Mari Katherine Raftopoulos: ‘Keystone or bust’
As a child, my mother would have to bribe me to get me on the mountain to ski, but when it came to the ocean, I would jump right in.
The idea of flying down a slippery slope at high speeds terrified me, partly because at that age I was attached to my mother, and anything that didn’t include her, like ski lessons, weren’t worth my time.
It is amazing that much like our tastes change as a kid, so do our hobbies and passions as we grow up.
Now, two seasons off the mountain without skiing and I am getting anxious for that rush.
Not being able to ski couldn’t keep me away from the slopes.
There we were on our first trip up to the mountains since moving to Denver, just in time for a very large snowstorm.
We were an unprepared group.
My car wasn’t winter made as the last four years of my life were spent in San Diego.
And, I realized that much like my car wasn’t prepared for a mountain trip, neither was I.
I think that’s why it was so wonderful. Amidst the blizzard and frantic drivers, I asked the couple ahead of us in line, “What is going on up there?”
“Well, winter,” the man said.
While at the time his response seemed cold, he was right.
A closed I-70, high wind advisories and snow-packed roads reintroduced us to winter.
As we approached the state patrol man directing traffic back to Denver and disregarding any jokes we made about letting us just sneak behind him while he could close his eyes, our mountain escape seemed to be coming to an end.
Just when we were about to call the entire trip and turn around, a bus driver carrying 50 passengers across the snow-packed mountain pass approached our car with a smile as one would have on a sunny summer day.
“I do this all the time, we’re waiting it out and you should too,” he said calmly as I frantically fidgeted about my car for blankets and snow scrapers.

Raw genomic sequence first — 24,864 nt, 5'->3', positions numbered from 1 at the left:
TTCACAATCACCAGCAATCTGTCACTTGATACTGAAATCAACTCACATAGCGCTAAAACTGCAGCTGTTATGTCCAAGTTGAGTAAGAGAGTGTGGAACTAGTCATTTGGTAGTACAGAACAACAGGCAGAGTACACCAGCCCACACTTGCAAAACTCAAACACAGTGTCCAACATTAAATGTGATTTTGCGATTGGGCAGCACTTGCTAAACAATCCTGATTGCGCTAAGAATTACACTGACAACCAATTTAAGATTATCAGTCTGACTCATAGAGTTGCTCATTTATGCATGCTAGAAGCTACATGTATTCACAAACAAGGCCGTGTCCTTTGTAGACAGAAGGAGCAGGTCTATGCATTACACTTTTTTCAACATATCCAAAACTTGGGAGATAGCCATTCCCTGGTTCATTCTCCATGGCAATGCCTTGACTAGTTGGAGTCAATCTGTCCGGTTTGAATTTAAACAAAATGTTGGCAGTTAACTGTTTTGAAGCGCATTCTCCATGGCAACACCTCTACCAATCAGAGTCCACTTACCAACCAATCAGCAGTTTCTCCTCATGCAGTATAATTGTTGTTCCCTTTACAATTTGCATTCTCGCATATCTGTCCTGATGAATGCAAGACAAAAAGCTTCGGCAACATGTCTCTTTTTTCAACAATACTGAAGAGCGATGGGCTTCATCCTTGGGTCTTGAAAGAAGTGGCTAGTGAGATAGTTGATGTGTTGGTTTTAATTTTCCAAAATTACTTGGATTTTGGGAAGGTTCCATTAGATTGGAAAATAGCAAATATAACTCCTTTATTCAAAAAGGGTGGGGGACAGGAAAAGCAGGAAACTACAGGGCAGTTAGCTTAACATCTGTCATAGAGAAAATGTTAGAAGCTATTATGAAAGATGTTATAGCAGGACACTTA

In that moment, I realized that I needed to rediscover my mountain girl side.
“Alright, well, I guess this means Keystone or bust,” we all said, in some form or another.
After a busy week, one would imagine that the least ideal place to be would be stuck on the top of a mountain pass along with of hundreds of people looking for the same escape and serenity of the mountains.
But for me, being stranded with nowhere to go, limited cell phone service and a sense of boredom created energy.
At that point in time it was a perfect recipe for happiness.
We waited it out, and caught up on all the heart-to-heart talks and discussions we have been too busy for over the past weeks.
And with time and many stories later, we were on our way up to the mountain.
Our escape to the mountains proved to come just in time amidst the craziness of the holidays.
I found myself not only rediscovering my mountain side, but also the kid within me, which hasn’t been revisited for months. I was throwing the snow up in the air like a child on Christmas morning, I rolled in it, made snow angels in it and threw countless snowballs.
There is something to be said about being consistently happy, even if it means putting a smile on your face when you’re stranded in a snowstorm.
This weekend was full of new faces and new memories and one thing people always tell me whether I’ve known them forever or just for a few minutes is, “No matter what, you are always happy and smiling.”
This weekend solidified for me the importance of this trait that I usually just brushed off.
Everybody has a different recipe for happiness. For me, it is about finding a combination between the ups and downs, and the opportunities to smile at the inconsistencies.
The body recovered from a drowning at Harvey Gap Reservoir has been identified.